Solo Show

About the exhibition
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Photographs of Films is a series of photographs by Jason Shulman which capture the entire duration of a movie in a single exposure.

The films range from cinema classics such as Citizen Kane, The Wizard of Oz, Deep Throat and 2001: A Space Odyssey to more niche movies such as Digby The Biggest Dog in the World. Also included is a photograph of the most viewed film of all time, The Irony of Fate, a Soviet production which used to be broadcast on Russian television every Christmas.

The photographs capture something the human eye can’t ordinarily see. They collapse the entire duration of a movie into a single moment, a single frame. The results vary from luminous colour field abstractions to visual précis that are both a blur and a reveal. The photographs of Hitchcock films show ghostly figures emerging from an abstract background. ‘With Rear Window,’ says Shulman, ‘you can actually see Jimmy Stewart in his wheelchair against the fragmented lines of window frames. It could work as a poster for the film.’ The Kubricks, on the other hand, do not show human figures. They stand out for their formal composition, almost dividing the image into a triptych.

‘There are roughly 130,000 frames in a 90 minute film,’ says Shulman, ‘and every frame of each film is recorded in these photographs. You could take all these frames and shuffle them like a deck of cards, and no matter the shuffle, you would end up with the same image I have arrived at. Each of these photographs is the genetic code of a film - its visual DNA.’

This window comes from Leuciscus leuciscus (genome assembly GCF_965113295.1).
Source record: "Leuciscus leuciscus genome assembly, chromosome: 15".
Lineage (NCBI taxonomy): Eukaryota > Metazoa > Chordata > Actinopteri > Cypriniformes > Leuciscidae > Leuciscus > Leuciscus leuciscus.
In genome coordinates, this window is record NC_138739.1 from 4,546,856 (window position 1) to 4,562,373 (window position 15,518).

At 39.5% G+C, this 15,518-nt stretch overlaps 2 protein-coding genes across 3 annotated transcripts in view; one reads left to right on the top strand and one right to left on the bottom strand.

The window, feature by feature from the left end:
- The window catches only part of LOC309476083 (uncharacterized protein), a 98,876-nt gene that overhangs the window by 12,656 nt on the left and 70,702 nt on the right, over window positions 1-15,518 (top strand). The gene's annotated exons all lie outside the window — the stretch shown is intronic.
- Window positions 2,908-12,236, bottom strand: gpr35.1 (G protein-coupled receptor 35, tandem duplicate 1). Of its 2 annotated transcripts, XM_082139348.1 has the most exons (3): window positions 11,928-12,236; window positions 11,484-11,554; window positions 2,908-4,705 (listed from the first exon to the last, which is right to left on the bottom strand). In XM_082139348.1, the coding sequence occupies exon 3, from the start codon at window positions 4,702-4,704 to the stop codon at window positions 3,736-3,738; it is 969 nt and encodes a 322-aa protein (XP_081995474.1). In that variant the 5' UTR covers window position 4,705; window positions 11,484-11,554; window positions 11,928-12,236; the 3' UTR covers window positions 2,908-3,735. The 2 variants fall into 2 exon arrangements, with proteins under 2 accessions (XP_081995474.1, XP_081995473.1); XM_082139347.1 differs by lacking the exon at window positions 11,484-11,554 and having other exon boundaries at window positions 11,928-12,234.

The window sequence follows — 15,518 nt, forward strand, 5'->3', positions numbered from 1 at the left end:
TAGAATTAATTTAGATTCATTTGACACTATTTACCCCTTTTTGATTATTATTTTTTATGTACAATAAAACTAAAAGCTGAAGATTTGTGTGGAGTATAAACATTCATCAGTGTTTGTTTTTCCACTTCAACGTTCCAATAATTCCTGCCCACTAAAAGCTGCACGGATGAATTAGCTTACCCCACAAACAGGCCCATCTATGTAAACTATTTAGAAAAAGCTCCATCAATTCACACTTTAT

About the curator

Co-founder, director and curator of Cob Gallery, Victoria Williams studied History of Art at UCL. After graduating, she worked for several years for Waldemar Janusczcak creating art documentaries for the BBC and Channel 4. She founded Cob Gallery and Studios with friend and business partner Polly Stenham in 2011, renovating the gallery from scratch with the aim of providing a platform for young emerging artists. 

Cassie Beadle graduated from The Courtauld Institute of Art in 2006 after specialising in early 20th Century Performance and Contemporary Art. She then embarked on a project called Guts for Garters, an anti-white cube gallery space which saw installations of multidisciplinary fine art and design curated under different themes. Received much like a concept store, Guts for Garters acted as a platform for young emerging designers to exhibit alongside much more established artists. She joined the Cob Gallery as curator in 2013.

Jason Shulman’s Photographs of Films were exhibited for the first time at Cob Gallery in May 2016.